Scottish History – Jacobite Uprisings

Jacobite Charge

When visiting the Highlands of Scotland, and Inverness in particular, you can’t help but be aware of the various Jacobite uprisings. Although the uprising of 1745 is perhaps the best known, there were earlier uprisings, rebellions and battles in earlier years. The various conflicts follow on from the from the deposition of James II (or James VII as he was known in Scotland) in “The Glorious Revolution” of 1688 until the death of Bonnie Prince Charlie in 1788.

The 1745 uprising is best remembered for it culminating in the Battle of Culloden, a sodden battlefield on the outskirts of Inverness, on 16 April 1746. This bloody conflict left over 1,200 dead in just one hour. It was the last battle to be fought on British soil.

The Risings of 1689 – 1690

Snow capped mountains beside Loch Cluanie
Loch Cluanie

 

The first risings broke out in 1689, when Viscount Dundee, an ardent supporter of James II, rallied troops and turned to military action against William and Mary’s government forces.

The most famous battle of this uprising was at Killiecrankie where the Government troops were routed by the Jacobite forces. Both sides suffered heavy losses and Viscount Dundee was killed. Despite the victory at Killiecrankie, the Highlanders were unable to capitalise on their success and were decisively defeated at Dunkeld just three weeks later.

The Risings of  1708, 1715 and 1719

Eilean Donan Castle
Eilean Donan Castle

In 1707, The Acts of Union were passed by the English and Scottish Parliaments. This allowed the creation of the United Kingdom of Great Britain on 1 May 1707. This union dismayed those who supported the Jacobite cause. Following the Acts of Union, James VIII/III made two attempts to claim the throne in 1708 and in 1715. 

The ‘Little Rising’ of 1719, saw a force of 300 Spanish soldiers land at Lochalsh. They joined fewer than a thousand Highlanders and based themselves at Eilean Donan Castle. The Spanish force was originally much larger, but many ships had been destroyed by a storm. Unfortunately, for them, Hanoverian ships shelled the castle and the only battle was at Glen Shiel where the Jacobites were defeated by a Government army led by General Joseph Wightman.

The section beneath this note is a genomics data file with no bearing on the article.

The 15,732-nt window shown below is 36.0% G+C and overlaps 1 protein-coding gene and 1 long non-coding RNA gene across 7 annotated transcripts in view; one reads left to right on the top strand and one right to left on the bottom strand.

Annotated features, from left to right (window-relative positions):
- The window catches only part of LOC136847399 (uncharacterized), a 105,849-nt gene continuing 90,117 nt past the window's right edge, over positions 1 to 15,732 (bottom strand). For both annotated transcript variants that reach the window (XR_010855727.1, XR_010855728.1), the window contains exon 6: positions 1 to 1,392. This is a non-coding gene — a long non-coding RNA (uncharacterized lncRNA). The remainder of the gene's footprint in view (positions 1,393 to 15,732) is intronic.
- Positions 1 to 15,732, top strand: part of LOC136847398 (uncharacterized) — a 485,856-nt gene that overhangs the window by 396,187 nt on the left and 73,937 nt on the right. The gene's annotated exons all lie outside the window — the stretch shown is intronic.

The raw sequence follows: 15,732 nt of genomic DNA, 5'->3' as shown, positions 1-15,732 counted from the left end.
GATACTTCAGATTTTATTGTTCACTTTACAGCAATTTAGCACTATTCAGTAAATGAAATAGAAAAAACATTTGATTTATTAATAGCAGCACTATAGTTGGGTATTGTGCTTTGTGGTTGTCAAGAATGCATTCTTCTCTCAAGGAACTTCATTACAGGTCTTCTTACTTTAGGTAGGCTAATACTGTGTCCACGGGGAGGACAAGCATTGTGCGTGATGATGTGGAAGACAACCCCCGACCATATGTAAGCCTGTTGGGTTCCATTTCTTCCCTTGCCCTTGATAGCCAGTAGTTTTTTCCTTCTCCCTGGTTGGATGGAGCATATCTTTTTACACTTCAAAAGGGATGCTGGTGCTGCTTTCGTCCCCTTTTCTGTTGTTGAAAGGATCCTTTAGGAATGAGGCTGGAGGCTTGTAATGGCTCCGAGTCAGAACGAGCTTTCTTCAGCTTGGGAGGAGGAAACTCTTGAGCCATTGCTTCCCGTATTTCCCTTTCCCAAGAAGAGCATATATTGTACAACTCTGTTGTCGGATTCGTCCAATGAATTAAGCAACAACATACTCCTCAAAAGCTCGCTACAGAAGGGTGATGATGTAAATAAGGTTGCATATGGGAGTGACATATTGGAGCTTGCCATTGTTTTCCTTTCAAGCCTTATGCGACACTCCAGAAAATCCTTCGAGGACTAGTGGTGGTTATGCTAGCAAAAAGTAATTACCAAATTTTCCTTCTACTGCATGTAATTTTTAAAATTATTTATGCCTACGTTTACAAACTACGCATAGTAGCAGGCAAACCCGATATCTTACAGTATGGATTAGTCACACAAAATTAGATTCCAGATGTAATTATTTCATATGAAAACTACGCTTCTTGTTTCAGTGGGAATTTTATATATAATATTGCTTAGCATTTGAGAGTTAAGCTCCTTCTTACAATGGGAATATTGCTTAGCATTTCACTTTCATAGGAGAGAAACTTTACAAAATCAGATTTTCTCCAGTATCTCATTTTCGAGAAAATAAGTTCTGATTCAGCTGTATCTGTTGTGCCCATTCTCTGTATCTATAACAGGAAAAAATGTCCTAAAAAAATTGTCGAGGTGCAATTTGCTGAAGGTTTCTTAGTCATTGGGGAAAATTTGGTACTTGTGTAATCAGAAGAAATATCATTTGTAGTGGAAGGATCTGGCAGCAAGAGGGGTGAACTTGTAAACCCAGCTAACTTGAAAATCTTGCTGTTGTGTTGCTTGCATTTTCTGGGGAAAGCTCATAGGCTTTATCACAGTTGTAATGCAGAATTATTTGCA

The Rising of 1745

Old Leanach Cottage - Culloden Battlefield
Old Leanach Cottage – Culloden Battlefield

Fans of Outlander (books by Diana Gabaldon, and recently a major TV series) will be familiar with this period of Scottish history. The stories revolve around the period leading up to the rising of 1745, and the recently shown series 2 has our heroes in France where they encounter Bonnie Prince Charlie seeking to raise funds for his uprising.

In reality, after failing to persuade the French government to commit to another invasion, Bonnie Prince Charlie, the ‘Young Pretender’, decided to fund his own rising. He sailed from France to Scotland, arriving on Eriskay in the Outer Hebrides in July 1745 and then travelled across the Highlands, to assemble a Jacobite army.

Initially, the uprising met with considerable success. Most of its support was from the north-east and the Highland clans. The Jacobite army captured Edinburgh and managed to advance as far south as Derby in England. Prince Charles was hopeful that their success would encourage French support, but it never materialised, and the army retreated back to their stronghold in the Highlands and was finally defeated at Culloden Moor near Inverness in 1746.

The slideshow below consists of images from a Jacobite uprising re-enactment that took place at The Highland Folk Museum.

 

Jacobite Uprisings